University of Utah students would pay an additional $12 million in tuition costs next year if the school’s maximum request for a hike is approved.
And most of that increase would go toward hiring more faculty and funding raises for professors and administrators.
“That’s our biggest expense,” said Cathy Anderson, the school’s chief financial officer, during a presentation Tuesday to the U.’s board of trustees. “When we look at our biggest resource it is staff.”
The state’s flagship university, tucked in the foothills of Salt Lake City, has 33,000 students and 23,700 employees. In the last year, the influx of new faculty members outpaced new students nearly three to one, based on institutional data.
For its part, the U. has proposed a tuition increase of up to 3.9 percent, which for most in-state students would mean an additional $156 per semester and a total annual cost of $8,309. The percentage increase is the same as the past three years, slightly higher than 2015-2016 and part of at least a decade of hikes.
Even when the percentage is the same, the dollar amount gets larger each year because the hike is applied to already increased tuition from the previous year. In 2018, it was $150 extra per semester.
Of the additional funds raised from the tuition increase for the 2019-20 school year, roughly $3 million would be allocated for the U.'s share of faculty compensation increases required by the state and $4 million for equity and merit-based salary increases determined by the U.
“Some of our employees are not paid much more than minimum wage,” Anderson said.
In addition to the salary increases at the U., $1.4 million would go toward “student success,” including academic advising and career services. And $1 million would go toward increasing campus safety after a student was killed outside her dorm last fall.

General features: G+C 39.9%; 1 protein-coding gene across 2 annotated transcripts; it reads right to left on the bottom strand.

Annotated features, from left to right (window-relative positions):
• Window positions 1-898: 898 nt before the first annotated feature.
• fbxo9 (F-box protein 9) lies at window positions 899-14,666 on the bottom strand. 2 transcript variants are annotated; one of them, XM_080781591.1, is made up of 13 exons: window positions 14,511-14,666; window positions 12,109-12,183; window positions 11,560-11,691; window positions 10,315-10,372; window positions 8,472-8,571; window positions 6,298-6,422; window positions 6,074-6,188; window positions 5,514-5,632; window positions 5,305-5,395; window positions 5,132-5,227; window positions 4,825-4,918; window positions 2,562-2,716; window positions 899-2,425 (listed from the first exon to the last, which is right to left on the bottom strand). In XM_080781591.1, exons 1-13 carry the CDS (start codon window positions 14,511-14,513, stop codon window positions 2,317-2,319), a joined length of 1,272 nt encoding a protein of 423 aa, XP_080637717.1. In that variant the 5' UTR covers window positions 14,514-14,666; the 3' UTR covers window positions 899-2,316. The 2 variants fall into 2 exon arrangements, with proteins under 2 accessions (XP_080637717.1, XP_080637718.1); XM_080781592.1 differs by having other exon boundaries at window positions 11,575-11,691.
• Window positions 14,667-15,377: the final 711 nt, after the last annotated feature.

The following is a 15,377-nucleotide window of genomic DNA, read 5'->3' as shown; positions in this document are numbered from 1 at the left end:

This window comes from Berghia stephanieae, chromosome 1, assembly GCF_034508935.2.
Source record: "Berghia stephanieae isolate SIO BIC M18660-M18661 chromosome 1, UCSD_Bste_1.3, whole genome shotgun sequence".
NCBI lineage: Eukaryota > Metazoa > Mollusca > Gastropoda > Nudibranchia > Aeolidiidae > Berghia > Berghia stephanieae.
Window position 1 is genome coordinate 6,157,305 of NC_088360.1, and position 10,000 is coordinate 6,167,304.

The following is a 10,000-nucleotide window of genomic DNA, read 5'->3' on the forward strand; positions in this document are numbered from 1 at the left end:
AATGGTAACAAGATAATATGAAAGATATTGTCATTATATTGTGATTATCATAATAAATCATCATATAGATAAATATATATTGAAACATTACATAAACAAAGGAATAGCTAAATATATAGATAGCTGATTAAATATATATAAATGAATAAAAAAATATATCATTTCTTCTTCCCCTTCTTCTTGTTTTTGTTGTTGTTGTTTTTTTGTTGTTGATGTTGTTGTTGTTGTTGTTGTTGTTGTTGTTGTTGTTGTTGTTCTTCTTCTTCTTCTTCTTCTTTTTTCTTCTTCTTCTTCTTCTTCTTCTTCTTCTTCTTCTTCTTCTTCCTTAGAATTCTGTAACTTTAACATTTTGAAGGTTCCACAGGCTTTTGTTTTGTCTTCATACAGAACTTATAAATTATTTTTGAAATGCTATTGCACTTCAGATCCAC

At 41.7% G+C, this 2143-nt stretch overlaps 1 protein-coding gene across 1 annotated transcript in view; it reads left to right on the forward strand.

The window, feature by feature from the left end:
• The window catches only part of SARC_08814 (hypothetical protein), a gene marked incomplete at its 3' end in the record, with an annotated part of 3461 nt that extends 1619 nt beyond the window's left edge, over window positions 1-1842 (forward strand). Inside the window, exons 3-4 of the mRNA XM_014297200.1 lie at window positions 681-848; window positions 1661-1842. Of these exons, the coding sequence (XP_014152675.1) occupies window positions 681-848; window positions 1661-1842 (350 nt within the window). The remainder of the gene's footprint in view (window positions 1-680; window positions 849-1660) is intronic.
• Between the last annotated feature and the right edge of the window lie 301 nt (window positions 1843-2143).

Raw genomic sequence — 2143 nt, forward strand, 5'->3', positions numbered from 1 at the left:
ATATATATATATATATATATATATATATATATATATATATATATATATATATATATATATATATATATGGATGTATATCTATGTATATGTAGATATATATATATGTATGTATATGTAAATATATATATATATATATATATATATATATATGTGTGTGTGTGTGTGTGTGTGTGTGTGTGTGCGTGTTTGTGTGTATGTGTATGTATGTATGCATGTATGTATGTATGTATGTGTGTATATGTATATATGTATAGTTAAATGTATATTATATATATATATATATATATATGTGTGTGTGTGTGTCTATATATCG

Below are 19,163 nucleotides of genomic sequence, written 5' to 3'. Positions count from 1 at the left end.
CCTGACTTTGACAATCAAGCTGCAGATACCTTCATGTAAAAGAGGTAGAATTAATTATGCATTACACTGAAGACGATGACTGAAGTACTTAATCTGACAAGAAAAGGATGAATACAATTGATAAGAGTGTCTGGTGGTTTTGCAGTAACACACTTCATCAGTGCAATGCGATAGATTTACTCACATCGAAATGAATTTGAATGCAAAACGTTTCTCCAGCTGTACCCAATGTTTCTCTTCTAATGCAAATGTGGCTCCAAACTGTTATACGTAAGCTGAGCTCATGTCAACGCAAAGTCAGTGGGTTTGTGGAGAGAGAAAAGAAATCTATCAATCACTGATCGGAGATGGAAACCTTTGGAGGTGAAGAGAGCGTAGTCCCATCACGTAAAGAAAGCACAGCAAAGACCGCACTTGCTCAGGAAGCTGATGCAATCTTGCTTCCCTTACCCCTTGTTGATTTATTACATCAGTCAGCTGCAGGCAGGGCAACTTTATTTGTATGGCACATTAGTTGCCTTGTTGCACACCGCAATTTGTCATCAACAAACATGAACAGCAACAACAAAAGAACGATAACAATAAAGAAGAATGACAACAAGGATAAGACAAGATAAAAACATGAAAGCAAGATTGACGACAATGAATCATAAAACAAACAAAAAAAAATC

The school’s trustees gave the initial OK to the plan Tuesday. It will still have to be approved by the state’s Board of Regents before it can take effect. And it’s likely that will be a tougher process this year.
The board was grilled in an audit last year for approving tuition increases for the state’s eight public colleges with little or no scrutiny. In response, it has changed its system.
Previously, there was a uniform percentage increase for all the colleges it oversees. That “tier one” increase covered inflation and staff compensation. Individual universities could then lobby for an extra “tier two” increase to include more expenses, such as the construction of a new stadium. (The University of Utah, for example, asked for and received the largest additional increase for the 2018-2019 school year, raking in $7.6 million on top of the first tier.)
Now, each university will instead be required to present an individualized request for a tuition change during a public hearing at the end of the month. Board members will listen to the proposals, review them and then approve a percentage increase they deem appropriate for the institution.
So far, the U.’s proposal falls in the middle of the pack. The school with the largest enrollment — Utah Valley University in Orem — is asking for an increase between 2 to 5 percent. And Utah State University in Logan is requesting 3 to 3.75 percent.
The requests are complicated by the Legislature being slow to act on finalizing a budget this year. The U. is requesting the 3.9 percent increase if lawmakers don’t allocate significant funding to higher education this year. It might decrease its request in coming days, based on the Legislature’s final budget decisions. The same applies for the ranges provided by the other schools.
Currently, it appears the funding for state colleges will be lower than past years, with roughly $58 million total in the budget. That will likely push schools to keep their percentages high.
“There are still a lot of variables floating around,” said H. David Burton, chairman of the U.’s board of trustees.
U. President Ruth Watkins called the hike “relatively modest” compared to other schools in the PAC-12. But it has the highest public tuition in the state.
She said some of the money from past increases has been used to boost the retention rate of students and have more graduate. In 2011, the six-year graduation rate for the school was 55 percent. In 2017, it was 70 percent.
“We invest very, very heavily in the success of our students,” Watkins added, noting that is helped by investing in talented faculty.